Details of the meetings held on February 8th between US President Bush and Israeli Prime Minister Ariel Sharon are emerging.
It is becoming increasingly clear that the Bush administration will not protest too vehemently if Israel’s isolation of Arafat will lead to the downfall of the PLO leader.
After a week in which Arafat delivered tirades almost every night in Ramallah to excoriate “hundreds of suicide bombers to die in the liberation of Jerusalem”, and after a week in which fatal PLO attacks claimed the lives of Israeli women almost every day, it would seem that few Israelis would shed a tear when Arafat leaves the scene.
The US and Israel have been quoted as seeking a successor to Arafat among the PLO’s “war lords”. The short term American and Israeli criteria for recognizing a successor to Arafat is simple: someone who would can maintain law and order and “prevent further terror”.
Indeed, as Ariel Sharon stepped off the plane from the US, he was “greeted” with yet another Arab terror attack in the Israeli city of Beersheva, which Arafat’s Palestinian Authority maps describe as an illegal Israeli settlement that replaced the Arab town of Bir A Sibi in 1948.
The official PBC radio of the Palestinian Authority has justified attacks in Israeli cities of Beer Sheva, Hadera, Netanya and Naharia, since these towns all replaced Arab villages in 1948, after which the residents of these and hundreds of other Arab towns were dumped into Arab refugee camps which are operated to this day by the UN, under the premise and promise of the “right of return” to the 531 Arab villages that were wiped out in 1948.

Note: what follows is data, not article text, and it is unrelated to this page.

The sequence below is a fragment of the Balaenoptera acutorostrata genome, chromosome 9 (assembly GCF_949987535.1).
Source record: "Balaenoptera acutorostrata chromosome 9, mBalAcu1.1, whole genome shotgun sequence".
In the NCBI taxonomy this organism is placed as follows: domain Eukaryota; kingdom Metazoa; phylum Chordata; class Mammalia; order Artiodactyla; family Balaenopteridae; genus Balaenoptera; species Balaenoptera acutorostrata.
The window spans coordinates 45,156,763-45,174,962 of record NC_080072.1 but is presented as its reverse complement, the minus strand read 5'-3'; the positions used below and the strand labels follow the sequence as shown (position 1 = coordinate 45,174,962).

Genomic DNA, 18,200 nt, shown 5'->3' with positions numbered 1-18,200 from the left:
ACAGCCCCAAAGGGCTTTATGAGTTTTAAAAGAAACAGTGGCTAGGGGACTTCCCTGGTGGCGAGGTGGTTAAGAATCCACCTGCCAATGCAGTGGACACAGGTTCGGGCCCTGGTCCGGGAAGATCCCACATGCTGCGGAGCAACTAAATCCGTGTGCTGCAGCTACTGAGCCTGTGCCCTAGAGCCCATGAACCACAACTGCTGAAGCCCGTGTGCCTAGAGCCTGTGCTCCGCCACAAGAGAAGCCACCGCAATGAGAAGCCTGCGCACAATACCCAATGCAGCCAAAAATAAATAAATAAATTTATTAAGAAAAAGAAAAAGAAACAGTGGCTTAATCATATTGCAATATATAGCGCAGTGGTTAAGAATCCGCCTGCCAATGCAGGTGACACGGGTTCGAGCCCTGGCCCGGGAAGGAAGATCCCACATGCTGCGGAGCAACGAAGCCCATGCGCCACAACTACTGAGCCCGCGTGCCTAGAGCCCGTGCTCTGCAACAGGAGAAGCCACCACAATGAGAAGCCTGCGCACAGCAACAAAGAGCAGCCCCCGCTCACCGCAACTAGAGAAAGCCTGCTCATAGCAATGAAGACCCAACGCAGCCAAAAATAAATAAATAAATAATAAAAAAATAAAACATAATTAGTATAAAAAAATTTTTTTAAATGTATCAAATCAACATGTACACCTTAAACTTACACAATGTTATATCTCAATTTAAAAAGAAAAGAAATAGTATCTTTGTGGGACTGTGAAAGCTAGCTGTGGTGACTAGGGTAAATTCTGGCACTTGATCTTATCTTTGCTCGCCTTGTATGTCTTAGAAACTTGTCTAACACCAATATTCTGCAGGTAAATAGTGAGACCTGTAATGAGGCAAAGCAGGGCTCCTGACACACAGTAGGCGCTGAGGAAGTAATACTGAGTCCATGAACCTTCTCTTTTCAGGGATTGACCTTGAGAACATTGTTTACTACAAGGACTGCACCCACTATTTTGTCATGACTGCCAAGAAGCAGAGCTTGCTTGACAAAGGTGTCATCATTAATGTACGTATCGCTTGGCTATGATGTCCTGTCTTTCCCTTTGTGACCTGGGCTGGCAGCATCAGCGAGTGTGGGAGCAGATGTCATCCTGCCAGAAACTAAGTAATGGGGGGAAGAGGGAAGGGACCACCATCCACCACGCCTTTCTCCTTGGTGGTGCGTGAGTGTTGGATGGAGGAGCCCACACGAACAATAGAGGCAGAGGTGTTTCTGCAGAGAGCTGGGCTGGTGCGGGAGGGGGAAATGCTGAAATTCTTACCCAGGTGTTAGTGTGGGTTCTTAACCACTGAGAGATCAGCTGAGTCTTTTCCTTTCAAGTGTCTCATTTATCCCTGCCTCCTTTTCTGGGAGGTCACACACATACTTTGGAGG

Under Arafat’s leadership, the Palestinian Authority mandated that the suffering in the refugee camps must continue.
Arafat has declared time and time again that the “right of return” must be the prime agenda item for his people. Therefore, the Intifada al Awhda, the “rebellion for the right of return” has become the slogan for the current state of unrest.
If Arafat is replaced by yet another Palestinian leader who believes in continuing to confine more than a million 1948 Palestinian Arab refugees and their descendents from 1948 to refugee camps under the “right of return”, the middle east will see more unrest, not less.
While at least one Palestinian Authority leader has declared that the time has come to abandon the idea of the right of return, he is not allowed to say so on any media outlet of Arafat’s regime.
That is because the “right of return” dominates all policy proclamations in the Arabic language radio, TV or newspapers of the Palestinian Authority since the emergence of the PA in 1994.
While many Israelis may be ready for a two state solution, such an idea is foreign to the ethos of the Palestinian Arab entity that Arafat has forged.
At this point in time, every candidate the US and Israel have examined to succeed Arafat has sworn allegiance to the Intifada al Awhda, the “rebellion for the right of return”.
Only if a Palestinian Arab leader emerges who will communicate to his people in their own language that he is ready to remove Arab refugee camps and live with Israel without advocating the “right of return”, will peace in the middle east be at all forseeable.
Bush and Sharon should keep that in mind and not look for short term solutions for “preventing terror”.